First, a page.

The name Bora “YellOwStaR” Kim has become synonymous with leadership and shotcalling. Old teammates like Kim “ReignOver” Yeujin are quick to praise his stolid mental affinity. But very few discussions of YellOwStaR lately examine his playstyle, as if dismissing it entirely and absolving him for his transgressions because of his contributions to leading, shotcalling and analysis for Fnatic. His play itself seems somehow unworthy of mention by comparison.
As YellOwStaR transitions onto Team SoloMid, his migration to Los Angeles marks possibly his largest career decision since he became a support player. For the new fans he’ll gain on Team SoloMid and the old fans who remember his Season 1 games fondly, one of 2015’s most-talked-about Western players begs a review of not just his intangibles, but the evolution of his in-game play over more than five years.
The common narrative is that YellOwStaR’s transition from AD carry to support was one of the best role swaps in League of Legends history, as he went from a mediocre carry into a role that could better utilize his more developed shotcalling skills. It may come as a surprise, then, that YellOwStaR wasn’t always just known for his shotcalling, but was once considered the best AD carry in the world.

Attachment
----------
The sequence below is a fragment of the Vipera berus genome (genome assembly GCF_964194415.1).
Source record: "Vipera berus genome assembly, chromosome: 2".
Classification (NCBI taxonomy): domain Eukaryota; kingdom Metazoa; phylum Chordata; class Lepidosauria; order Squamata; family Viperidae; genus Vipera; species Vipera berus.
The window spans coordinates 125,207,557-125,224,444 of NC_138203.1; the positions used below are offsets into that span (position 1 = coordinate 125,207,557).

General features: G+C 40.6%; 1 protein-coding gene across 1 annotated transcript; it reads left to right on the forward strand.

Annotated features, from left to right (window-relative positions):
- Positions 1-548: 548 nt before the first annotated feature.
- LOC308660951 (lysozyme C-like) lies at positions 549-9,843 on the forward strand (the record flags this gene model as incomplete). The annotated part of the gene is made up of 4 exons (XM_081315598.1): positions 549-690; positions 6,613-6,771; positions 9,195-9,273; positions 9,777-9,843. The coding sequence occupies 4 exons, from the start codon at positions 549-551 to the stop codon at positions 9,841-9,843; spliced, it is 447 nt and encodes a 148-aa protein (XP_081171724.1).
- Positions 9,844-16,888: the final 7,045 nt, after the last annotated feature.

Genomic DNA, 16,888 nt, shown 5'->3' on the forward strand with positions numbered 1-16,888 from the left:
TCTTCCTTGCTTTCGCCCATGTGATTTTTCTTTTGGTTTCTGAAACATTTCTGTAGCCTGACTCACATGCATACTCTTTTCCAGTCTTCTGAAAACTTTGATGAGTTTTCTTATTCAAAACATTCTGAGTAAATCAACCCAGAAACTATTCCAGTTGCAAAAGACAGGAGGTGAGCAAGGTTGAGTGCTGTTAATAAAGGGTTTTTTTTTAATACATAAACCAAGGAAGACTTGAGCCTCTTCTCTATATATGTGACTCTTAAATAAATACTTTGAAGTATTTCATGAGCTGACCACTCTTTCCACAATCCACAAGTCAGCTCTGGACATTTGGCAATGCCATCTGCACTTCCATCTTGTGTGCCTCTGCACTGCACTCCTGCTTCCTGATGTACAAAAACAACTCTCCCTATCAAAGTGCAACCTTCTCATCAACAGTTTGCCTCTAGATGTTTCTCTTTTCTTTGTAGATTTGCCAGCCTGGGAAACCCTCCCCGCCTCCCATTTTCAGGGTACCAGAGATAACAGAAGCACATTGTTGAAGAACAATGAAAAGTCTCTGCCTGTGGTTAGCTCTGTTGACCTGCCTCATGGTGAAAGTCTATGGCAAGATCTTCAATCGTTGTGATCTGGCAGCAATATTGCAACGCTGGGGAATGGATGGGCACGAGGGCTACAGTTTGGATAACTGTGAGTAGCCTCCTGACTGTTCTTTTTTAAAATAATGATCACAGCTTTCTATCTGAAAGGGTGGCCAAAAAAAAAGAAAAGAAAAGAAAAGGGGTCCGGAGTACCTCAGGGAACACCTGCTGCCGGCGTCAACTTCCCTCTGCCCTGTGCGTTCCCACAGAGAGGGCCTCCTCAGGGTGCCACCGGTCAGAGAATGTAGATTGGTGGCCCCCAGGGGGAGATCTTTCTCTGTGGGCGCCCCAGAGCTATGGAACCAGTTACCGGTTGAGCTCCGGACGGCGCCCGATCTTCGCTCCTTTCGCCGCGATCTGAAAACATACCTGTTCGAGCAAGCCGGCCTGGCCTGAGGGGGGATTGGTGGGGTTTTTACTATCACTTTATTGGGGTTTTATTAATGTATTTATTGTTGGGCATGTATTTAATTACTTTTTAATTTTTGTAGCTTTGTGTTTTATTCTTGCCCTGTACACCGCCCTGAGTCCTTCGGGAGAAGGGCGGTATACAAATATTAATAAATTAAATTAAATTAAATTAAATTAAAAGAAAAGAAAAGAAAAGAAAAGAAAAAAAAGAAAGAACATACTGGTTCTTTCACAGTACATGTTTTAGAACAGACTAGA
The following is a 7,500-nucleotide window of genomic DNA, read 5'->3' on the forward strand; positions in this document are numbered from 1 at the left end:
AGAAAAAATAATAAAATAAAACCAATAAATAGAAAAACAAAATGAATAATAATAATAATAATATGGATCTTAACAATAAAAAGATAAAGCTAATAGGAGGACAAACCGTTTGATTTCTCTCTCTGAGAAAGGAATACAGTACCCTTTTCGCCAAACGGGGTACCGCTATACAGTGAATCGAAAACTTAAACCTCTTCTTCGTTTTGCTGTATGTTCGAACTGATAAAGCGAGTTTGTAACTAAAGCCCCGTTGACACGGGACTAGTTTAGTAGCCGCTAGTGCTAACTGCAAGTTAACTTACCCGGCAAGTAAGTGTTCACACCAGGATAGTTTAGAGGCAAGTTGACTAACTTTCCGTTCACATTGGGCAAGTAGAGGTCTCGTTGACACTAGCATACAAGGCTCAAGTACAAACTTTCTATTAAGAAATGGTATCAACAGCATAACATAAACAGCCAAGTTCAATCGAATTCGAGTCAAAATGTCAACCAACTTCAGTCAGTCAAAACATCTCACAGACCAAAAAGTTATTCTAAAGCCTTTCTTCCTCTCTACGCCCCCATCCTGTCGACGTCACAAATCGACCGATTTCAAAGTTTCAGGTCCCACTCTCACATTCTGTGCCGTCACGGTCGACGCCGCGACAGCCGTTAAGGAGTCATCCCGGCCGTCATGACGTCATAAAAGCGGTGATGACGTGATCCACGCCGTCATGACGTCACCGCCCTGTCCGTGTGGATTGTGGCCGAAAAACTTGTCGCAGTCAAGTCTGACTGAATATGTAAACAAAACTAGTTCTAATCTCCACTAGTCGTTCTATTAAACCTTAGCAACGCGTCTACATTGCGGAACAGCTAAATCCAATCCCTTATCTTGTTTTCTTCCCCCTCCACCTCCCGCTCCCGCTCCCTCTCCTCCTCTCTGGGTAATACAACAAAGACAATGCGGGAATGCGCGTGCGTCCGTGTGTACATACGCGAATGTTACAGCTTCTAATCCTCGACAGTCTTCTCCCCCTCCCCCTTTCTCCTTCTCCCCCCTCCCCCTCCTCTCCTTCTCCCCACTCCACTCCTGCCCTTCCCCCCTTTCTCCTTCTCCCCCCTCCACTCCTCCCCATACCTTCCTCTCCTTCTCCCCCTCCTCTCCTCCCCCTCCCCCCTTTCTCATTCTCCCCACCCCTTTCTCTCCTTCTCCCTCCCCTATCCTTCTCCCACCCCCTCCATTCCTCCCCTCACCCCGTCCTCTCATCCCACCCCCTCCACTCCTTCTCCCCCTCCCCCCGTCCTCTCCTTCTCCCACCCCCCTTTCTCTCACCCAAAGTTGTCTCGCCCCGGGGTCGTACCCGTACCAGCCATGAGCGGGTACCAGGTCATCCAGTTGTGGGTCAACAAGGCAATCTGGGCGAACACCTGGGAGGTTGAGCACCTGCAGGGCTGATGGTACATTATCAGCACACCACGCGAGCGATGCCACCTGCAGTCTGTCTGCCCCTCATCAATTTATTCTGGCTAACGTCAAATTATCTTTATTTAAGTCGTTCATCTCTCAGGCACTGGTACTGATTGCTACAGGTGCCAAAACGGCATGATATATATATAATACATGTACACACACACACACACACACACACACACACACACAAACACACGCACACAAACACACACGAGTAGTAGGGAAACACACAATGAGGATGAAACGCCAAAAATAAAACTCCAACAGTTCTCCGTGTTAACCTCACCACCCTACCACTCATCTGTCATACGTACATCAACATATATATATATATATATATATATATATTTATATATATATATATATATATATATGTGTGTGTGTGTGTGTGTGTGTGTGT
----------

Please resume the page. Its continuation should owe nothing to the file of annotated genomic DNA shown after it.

against All authority
In September of 2010, YellOwStaR and several other players who competed together in online tournaments and sought ways to attend offline events signed with French organization against All authority. The initial roster for aAa was a nearly all French lineup that went through several iterations in small events until the team participated in one of the earliest premier League of Legends tournaments in March of 2011.
The Intel Extreme Masters Season V League of Legends Invitational in Hanover featured two round robin phases and a single game final in which aAa faced myRevenge for a $5,950 first-place prize. The Hanover aAa roster included Paul “sOAZ” Boyer, now top laner for Origen, Damian “Linak” Lorthios, Jocelyn “Tidus” Pierlot, YellOwStaR, and Jerome “kujaa” Negretti.